Do Van Dung, former Rector of the HCM City University of Technology and Education, said it is necessary to look realistically into the current situation. There are two problems in training for a master's degree.

First, the quality of input students is not high because of the stiff competition among universities to attract students. Some private schools are using every possible way to ‘invite’ students to study at their schools. Meanwhile, students tend to choose the schools which offer easy conditions. Under current laws, the degrees granted by different schools have the same value.

There are some universities, including HCM City University of Technology , which insists on high requirements on input students’ quality. They believe that in order to produce high-quality master’s degree holders, they need to have high-quality postgraduates. The strict requirements keep many students away.

“I know many private schools which are training postgraduates in business administration and economics, though they don’t have those majors. They accept anyone who registers to study,” he said

Second, according to Dung, the training process is loose. The weak point of the study for a master's degree is studying while working, or in-service study. Most students have jobs and 90 percent of them are from state agencies. They study to get a master’s degree which may allow them to get a promotion at work.

So, people don’t study full time, but only on weekends or in the evening. Some universities in the north cannot enroll students who cannot attend physically so they set up classes in their localities to attract local students.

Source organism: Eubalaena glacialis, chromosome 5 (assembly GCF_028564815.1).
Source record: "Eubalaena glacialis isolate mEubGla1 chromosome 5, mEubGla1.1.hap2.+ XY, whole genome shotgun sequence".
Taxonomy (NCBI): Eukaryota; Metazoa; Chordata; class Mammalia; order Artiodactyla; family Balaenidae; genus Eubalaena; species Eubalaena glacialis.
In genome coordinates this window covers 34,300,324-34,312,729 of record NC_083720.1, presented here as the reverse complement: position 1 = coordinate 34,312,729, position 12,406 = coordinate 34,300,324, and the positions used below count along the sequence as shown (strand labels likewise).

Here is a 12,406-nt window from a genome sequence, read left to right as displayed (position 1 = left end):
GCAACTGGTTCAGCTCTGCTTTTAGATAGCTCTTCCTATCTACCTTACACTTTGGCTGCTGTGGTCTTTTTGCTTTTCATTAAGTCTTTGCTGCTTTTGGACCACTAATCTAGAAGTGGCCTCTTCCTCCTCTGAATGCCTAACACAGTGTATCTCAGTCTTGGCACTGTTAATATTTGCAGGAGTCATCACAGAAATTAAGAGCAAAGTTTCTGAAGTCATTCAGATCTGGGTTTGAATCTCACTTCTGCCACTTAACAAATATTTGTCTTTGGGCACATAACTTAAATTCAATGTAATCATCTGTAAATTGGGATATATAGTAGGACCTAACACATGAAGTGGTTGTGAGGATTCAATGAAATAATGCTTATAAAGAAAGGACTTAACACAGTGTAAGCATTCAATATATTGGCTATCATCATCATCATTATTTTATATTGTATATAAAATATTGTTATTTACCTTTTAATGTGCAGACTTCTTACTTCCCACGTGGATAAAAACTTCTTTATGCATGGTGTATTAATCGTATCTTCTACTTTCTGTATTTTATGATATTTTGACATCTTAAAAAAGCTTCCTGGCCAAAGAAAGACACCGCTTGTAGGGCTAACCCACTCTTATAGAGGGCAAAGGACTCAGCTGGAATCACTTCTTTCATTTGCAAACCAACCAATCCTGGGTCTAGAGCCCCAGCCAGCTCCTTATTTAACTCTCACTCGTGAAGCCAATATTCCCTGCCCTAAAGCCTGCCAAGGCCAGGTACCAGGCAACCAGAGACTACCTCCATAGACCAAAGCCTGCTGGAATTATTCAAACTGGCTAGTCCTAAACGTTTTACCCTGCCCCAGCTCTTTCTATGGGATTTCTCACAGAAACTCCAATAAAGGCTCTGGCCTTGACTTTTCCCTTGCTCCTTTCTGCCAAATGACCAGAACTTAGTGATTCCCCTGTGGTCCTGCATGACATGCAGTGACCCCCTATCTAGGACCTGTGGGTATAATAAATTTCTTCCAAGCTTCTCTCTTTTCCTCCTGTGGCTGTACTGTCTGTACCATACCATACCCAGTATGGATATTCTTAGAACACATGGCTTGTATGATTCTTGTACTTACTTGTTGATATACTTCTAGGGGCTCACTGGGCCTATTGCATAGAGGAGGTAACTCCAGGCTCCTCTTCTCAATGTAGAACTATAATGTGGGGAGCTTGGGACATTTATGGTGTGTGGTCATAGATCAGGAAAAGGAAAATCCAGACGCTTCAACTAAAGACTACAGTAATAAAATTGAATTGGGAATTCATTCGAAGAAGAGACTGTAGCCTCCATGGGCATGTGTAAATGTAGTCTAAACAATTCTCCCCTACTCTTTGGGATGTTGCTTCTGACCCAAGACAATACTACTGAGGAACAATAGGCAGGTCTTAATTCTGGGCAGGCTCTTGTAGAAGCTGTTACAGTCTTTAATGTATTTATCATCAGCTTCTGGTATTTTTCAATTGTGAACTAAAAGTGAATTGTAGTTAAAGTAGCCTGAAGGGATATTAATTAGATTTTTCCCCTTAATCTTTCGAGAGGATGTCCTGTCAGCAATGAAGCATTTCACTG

As for these classes, lecturers at universities will teach in localities for one full week. 

“While learners are weak at professional knowledge, they have to study a lot within only one week. How can they receive knowledge all at once?” Dung said.

Dung said that postgraduates are learning under the in-service form, so they don’t concentrate on study, but consider study just as extra classes. They go to the office in the daytime and to extra classes in the evening. This way of training is ineffective and they study just to obtain a master’s degree in a legal way.

“In order to make the master’s degree truly valuable, it is necessary to tighten the quality of input students by organizing common exams for all candidates and tighten control over the training process by requiring concentrated study,” Dung said.

A master’s degree holder in HCM City said in some professions, to do well at work, one needs to have the knowledge of a master’s degree holder. However, if he graduates from university and has a bachelor’s degree and continues studying for a master's degree, his knowledge will be only a little higher than the training program for engineers (the number of credits for an engineer’s program is 160, while it is 120 for bachelor’s and 60 for master’s program).

So, if one decides to study for a master's degree, they need to study and research seriously, and universities need to make appropriate investment in training programs, facilities and design reasonable policies to support those who study for master’s degree.

According to Nguyen Xuan Hoan, Rector of the HCM City Food Industry University, to improve the quality of master’s degree, it is necessary to strictly observe standards set by the Ministry of Education and Training (MOET) for every education level.

“It will be in vain if MOET tightens the quality of the outcomes, but loosens control over the training process. Therefore, the training depends on schools,” he said.

The spirit of education and training is encouraging study and lifetime study. However, people study because they find it useful for them, not because it brings them degrees and certificates necessary for their jobs. Therefore, training quality needs to be put on top priority.

Ngan Anh